NEW YORK, NY (03/03/2021) (readMedia)-- "The Governor's abusive behavior towards his staff has been an open secret in New York politics for quite some time, but we have now learned in the last week from Ms. Bennett, Ms. Ruch and Ms. Boylan's accounts that his behavior - both in and outside the workplace - includes pervasive sexual harassment, aggressive and unwanted touching, and the grooming of entry-level employees for sex.

"The Governor has denied and dismissed the accounts of his behavior as mere jokes, when the State's Human Rights Law includes 'jokes, pranks, intimidation' as a form of harassment. In another instance, he implied that Ms. Bennett may have misunderstood his actions due to her previous experiences as a survivor of sexual assault, and his office attacked the veracity of Ms. Boylan's claims with flight manifests. The Governor is well aware of what he is doing by using the women's victim status and character to sow doubt into these accusations.

"While the Attorney General's office staffs out and begins the probe into the Governor's conduct, there are many questions that we need answers to in order to fully understand how the Governor used the power of the State to shield himself from the consequences of his actions, including:

  1. Why was there no investigation into this behavior when Ms. Bennett reported the incident to her superiors per the State's Human Rights Law?
  2. Why/how were Ms. Boylan's personnel records leaked to the press, after she first tweeted in December, when retaliation is prohibited under the same statute?

"I have great faith in Attorney General James' ability to oversee a thorough investigation, but the constraints of State law are ridiculous; requiring her to provide a weekly report on the investigation to the Governor who must also countersign any checks used to pay for the inquiry. As a 25-year prosecutor who's done multiple corruption investigations, it's unheard of to provide updates to the target of the investigation, or to be dependent on the target to fund the investigation itself. I urge lawmakers in the Legislature to amend these laws restricting the Attorney General's authority.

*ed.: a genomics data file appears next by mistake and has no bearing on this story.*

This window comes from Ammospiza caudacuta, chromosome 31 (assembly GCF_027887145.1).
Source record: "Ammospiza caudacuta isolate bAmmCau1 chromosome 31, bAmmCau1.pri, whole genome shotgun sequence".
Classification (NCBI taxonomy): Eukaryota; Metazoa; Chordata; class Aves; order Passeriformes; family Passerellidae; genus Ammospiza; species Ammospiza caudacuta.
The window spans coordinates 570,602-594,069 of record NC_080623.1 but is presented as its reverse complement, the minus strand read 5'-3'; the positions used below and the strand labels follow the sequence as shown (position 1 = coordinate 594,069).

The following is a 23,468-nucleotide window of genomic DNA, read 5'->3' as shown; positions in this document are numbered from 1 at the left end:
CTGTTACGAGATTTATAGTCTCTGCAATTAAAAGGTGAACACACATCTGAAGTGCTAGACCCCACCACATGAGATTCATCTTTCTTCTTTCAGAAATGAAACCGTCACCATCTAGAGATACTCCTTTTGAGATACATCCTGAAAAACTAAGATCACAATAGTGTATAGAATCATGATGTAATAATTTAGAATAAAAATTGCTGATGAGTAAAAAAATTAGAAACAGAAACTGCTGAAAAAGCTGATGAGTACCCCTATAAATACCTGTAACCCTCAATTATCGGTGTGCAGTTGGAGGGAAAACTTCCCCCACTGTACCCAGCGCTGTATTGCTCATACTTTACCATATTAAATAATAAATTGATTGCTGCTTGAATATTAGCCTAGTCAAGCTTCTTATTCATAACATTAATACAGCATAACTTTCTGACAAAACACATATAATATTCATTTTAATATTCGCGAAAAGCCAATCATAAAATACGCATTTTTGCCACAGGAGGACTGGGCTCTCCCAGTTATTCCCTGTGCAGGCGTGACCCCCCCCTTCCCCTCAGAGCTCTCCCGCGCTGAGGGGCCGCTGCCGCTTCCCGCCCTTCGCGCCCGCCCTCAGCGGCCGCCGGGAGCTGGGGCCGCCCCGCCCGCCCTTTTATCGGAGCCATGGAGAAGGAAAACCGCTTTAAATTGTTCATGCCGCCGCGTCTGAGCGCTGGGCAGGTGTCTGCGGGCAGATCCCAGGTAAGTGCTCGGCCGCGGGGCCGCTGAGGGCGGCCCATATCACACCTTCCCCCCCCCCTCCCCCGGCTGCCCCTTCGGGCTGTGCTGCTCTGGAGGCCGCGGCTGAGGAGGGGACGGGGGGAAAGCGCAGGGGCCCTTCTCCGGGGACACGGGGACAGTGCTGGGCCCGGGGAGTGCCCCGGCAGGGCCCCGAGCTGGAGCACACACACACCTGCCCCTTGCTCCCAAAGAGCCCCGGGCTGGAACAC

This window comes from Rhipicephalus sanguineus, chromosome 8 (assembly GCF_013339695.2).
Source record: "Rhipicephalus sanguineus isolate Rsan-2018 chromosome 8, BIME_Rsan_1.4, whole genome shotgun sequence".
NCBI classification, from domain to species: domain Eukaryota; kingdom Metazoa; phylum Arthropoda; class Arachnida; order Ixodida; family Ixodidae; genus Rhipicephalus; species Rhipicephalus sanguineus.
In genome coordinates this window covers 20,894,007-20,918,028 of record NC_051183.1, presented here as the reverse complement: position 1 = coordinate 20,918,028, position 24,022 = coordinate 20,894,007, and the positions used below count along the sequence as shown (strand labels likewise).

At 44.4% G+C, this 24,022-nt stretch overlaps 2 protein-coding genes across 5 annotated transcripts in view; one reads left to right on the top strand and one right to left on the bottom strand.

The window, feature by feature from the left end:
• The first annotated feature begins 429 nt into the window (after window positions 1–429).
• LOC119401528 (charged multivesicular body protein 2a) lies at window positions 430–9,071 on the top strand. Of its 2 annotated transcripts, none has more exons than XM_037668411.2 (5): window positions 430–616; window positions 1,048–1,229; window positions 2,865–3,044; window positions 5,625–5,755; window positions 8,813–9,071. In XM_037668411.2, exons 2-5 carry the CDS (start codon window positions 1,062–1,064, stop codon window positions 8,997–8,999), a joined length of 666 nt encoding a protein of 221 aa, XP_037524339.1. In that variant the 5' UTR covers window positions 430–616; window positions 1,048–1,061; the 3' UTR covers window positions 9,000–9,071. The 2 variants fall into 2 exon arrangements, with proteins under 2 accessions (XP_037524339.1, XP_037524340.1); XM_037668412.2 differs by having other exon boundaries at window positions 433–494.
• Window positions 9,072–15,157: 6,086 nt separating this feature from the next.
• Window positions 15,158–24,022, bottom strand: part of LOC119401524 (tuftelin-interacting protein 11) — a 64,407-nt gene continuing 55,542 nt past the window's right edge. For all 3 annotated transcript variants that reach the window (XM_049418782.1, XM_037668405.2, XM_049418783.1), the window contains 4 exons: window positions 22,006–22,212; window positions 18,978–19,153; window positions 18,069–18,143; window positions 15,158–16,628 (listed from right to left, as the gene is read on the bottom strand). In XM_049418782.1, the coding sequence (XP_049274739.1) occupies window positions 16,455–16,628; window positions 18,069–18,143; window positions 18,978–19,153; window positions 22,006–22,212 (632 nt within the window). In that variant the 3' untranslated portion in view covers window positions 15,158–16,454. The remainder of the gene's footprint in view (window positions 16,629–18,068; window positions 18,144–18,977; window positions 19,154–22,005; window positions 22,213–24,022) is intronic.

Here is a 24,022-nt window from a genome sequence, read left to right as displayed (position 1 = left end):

"Lastly, in my experience, sexual misconduct in the workplace can often cross the boundary of a civil offense to a criminal act. While the Attorney General's investigation focus is primarily civil - given Ms. Boylan's allegations of being forcibly kissed at the Governor's office in Manhattan - a full criminal investigation must be conducted as well.

"New Yorkers deserve better from their leaders, just as Ms. Bennett, Ms. Boylan and countless other women who endured similar behavior at work in New York State deserved far better.

"If elected, I would be the first woman to lead the Manhattan District Attorney's office in its 200-year history. And I have an aggressive vision for gender-based crimes. We will not accept the status quo any longer."